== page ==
Oregon’s state forests are the focal points of protests and lawsuits this summer. The culminating action of the Earth First! Cascadia Bioregional Rendezvous on June 25 was a lockdown at the state Capitol protesting the increased logging and clearcuts on Oregon’s state lands.
Activists from Cascadia Earth First! and Cascadia Forest Defenders (CFD) chained themselves together and staged a “die-in” in the offices of Treasurer Ted Wheeler and Secretary of State Kate Brown while others climbed the building’s flagpoles, hanging banners reading, “Oregon: For Sale by Kate Brown and Ted Wheeler” and “Defend Oregon, No Compromise, Earth First!”
Brown and Wheeler are members, along with Gov. John Kitzhaber, of the State Land Board, which voted to nearly double the clearcuts on the Elliott State Forest, the protesters say. The groups are also calling to separate public school funding from state forest management.
In the end, according to Oregon State Police reports, six protesters were arrested, including two from Eugene, Cameron Michael Kennedy and Nicole Dentremont. CFD says at one point the support crew for the protesters locked down in Brown’s office was asked to leave and the door was covered over blocking the view of concerned fellow protesters.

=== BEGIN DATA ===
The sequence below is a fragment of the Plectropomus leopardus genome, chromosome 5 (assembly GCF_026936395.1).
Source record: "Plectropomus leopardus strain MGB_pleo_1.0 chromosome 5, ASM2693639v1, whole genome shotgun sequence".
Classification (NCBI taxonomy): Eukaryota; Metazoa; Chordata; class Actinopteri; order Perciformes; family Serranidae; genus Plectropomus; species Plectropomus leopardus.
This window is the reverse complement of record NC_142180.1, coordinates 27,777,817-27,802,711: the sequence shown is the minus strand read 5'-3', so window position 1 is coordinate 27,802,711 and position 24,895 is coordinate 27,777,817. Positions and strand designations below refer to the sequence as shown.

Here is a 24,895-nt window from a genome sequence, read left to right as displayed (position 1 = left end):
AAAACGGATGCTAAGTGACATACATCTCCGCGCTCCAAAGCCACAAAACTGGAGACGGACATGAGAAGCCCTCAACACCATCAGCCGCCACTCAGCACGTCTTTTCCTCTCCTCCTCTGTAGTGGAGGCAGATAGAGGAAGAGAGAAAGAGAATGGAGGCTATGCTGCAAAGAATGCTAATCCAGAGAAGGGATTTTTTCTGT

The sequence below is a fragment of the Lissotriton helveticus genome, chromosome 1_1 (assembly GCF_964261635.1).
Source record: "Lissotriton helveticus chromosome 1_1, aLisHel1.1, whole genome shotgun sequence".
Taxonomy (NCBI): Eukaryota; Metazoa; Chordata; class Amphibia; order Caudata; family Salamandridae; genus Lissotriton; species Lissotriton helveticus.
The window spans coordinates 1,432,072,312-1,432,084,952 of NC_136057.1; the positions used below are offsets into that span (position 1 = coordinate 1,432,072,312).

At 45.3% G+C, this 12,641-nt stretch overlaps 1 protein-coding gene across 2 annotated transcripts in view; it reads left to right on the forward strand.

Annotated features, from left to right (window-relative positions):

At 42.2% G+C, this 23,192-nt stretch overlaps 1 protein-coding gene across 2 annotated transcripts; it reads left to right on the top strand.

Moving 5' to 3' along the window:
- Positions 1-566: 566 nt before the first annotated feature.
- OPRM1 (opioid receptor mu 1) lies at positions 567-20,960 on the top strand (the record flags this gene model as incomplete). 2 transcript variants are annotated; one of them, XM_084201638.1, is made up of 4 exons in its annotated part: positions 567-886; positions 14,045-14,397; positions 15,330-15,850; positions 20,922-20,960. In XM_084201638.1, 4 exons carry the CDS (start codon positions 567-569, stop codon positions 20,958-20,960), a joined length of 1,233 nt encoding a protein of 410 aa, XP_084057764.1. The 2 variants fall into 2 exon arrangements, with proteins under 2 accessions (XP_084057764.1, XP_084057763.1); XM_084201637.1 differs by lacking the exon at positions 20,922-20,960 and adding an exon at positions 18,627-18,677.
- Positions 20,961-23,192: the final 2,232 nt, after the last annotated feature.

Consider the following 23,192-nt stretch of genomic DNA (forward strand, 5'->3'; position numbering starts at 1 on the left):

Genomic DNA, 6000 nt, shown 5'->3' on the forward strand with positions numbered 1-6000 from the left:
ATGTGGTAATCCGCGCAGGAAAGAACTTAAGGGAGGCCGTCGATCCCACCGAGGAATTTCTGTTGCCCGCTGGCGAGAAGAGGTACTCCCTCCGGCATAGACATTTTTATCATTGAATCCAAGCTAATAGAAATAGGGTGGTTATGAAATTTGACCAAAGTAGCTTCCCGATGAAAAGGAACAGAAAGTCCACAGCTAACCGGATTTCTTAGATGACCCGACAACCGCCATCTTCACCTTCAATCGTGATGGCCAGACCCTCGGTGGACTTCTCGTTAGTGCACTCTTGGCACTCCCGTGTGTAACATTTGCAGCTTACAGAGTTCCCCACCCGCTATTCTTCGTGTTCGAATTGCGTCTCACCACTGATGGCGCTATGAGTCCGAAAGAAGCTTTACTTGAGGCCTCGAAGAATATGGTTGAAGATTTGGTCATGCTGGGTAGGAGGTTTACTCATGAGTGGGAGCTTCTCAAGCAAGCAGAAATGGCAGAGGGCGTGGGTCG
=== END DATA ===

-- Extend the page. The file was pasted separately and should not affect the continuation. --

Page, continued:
Conservation group Cascadia Wildlands has been working on the state forest issue from another angle. At the end of May, together with the Center for Biological Diversity and the Audubon Society of Portland, the group filed a lawsuit in federal court charging that “Oregon’s clearcutting practices illegally harm threatened marbled murrelets within the Tillamook, Clatsop and Elliott state forests in violation of the Endangered Species Act.”
Cascadia Wildlands says the most recent status review of marbled murrelets by the U.S. Fish and Wildlife Service found that the swift, potato-shaped birds have been declining at a rate of approximately 4 percent per year and that the decline is probably related to the continued loss of habitat, primarily on state and private lands.
In response to the suit, Oregon halted eight of the 10 timber sales the groups objected to. The other two timber sales had already been cut, Josh Laughlin of Cascadia Wildlands says. He says Cascadia Wildlands is pleased the state of Oregon has suspended operations on these clearcutting projects that are harming the murrelets through the injunction relief phase of the case. “Now we call on Gov. Kitzhaber to initiate balanced conservation plans on our coastal state forests instead of continuing to make Swiss cheese out of them.”